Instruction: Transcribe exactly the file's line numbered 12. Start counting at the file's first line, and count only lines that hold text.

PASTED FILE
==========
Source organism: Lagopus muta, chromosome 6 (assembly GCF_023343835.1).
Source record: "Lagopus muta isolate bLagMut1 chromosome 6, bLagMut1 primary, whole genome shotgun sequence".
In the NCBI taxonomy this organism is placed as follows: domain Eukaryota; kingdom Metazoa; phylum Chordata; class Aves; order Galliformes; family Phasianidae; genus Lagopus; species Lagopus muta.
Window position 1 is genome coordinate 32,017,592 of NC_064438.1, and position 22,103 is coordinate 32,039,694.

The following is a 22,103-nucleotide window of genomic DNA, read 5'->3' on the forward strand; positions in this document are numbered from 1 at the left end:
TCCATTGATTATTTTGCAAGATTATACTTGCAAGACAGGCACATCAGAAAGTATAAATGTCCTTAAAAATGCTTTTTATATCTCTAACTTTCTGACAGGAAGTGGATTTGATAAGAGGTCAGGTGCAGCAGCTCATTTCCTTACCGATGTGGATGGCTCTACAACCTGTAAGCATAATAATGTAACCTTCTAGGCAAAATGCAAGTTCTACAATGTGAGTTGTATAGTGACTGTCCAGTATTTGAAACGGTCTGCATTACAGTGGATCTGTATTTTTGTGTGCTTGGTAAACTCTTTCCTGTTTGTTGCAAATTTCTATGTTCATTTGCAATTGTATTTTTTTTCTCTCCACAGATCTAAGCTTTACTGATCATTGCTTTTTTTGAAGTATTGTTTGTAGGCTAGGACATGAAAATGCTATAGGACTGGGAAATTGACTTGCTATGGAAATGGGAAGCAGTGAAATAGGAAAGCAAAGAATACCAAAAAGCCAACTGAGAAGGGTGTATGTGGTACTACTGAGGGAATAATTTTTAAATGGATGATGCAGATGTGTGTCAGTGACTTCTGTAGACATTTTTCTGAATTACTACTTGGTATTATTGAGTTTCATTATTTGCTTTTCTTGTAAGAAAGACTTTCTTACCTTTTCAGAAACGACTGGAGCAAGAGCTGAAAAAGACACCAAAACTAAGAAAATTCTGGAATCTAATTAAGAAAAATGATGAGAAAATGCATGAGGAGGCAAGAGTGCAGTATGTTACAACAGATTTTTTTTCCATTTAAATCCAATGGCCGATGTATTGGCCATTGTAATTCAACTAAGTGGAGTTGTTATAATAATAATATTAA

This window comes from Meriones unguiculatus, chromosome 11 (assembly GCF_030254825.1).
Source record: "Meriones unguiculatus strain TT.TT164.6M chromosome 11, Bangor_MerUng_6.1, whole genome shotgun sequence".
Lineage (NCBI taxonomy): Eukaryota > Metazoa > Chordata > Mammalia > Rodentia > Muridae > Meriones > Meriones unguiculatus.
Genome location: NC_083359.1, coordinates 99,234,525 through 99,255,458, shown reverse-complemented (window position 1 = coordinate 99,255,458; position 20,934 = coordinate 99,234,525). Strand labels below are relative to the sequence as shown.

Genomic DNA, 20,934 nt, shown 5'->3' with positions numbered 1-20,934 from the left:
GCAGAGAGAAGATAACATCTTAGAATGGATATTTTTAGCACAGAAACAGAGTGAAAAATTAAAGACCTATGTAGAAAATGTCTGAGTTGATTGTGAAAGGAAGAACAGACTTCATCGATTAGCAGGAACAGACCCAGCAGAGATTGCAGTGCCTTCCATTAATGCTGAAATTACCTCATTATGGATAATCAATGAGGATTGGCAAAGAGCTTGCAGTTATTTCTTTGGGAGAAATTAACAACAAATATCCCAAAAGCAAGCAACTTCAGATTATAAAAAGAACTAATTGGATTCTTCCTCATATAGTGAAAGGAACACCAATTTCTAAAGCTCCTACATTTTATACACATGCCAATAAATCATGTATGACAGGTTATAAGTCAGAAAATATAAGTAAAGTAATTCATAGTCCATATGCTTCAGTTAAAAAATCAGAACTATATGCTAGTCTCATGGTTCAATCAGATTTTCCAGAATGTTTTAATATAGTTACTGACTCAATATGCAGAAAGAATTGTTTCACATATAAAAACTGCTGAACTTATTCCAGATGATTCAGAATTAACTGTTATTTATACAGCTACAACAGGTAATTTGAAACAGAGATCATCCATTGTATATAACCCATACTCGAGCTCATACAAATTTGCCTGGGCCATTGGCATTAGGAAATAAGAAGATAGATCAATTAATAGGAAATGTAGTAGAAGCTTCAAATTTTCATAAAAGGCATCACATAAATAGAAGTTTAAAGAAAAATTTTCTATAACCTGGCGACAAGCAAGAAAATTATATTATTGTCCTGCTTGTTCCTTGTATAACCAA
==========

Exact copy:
GCAGAGAGAAGATAACATCTTAGAATGGATATTTTTAGCACAGAAACAGAGTGAAAAATTAAAGACCTATGTAGAAAATGTCTGAGTTGATTGTGAAAGGAAGAACAGACTTCATCGATTAGCAGGAACAGACCCAGCAGAGATTGCAGTGCCTTCCATTAATGCTGAAATTACCTCATTATGGATAATCAATGAGGATTGGCAAAGAGCTTGCAGTTATTTCTTTGGGAGAAATTAACAACAAATATCCCAAAAGCAAGCAACTTCAGATTATAAAAAGAACTAATTGGATTCTTCCTCATATAGTGAAAGGAACACCAATTTCTAAAGCTCCTACATTTTATACACATGCCAATAAATCATGTATGACAGGTTATAAGTCAGAAAATATAAGTAAAGTAATTCATAGTCCATATGCTTCAGTTAAAAAATCAGAACTATATGCTAGTCTCATGGTTCAATCAGATTTTCCAGAATGTTTTAATATAGTTACTGACTCAATATGCAGAAAGAATTGTTTCACATATAAAAACTGCTGAACTTATTCCAGATGATTCAGAATTAACTGTTATTTATACAGCTACAACAGGTAATTTGAAACAGAGATCATCCATTGTATATAACCCATACTCGAGCTCATACAAATTTGCCTGGGCCATTGGCATTAGGAAATAAGAAGATAGATCAATTAATAGGAAATGTAGTAGAAGCTTCAAATTTTCATAAAAGGCATCACATAAATAGAAGTTTAAAGAAAAATTTTCTATAACCTGGCGACAAGCAAGAAAATTATATTATTGTCCTGCTTGTTCCTTGTATAACCAA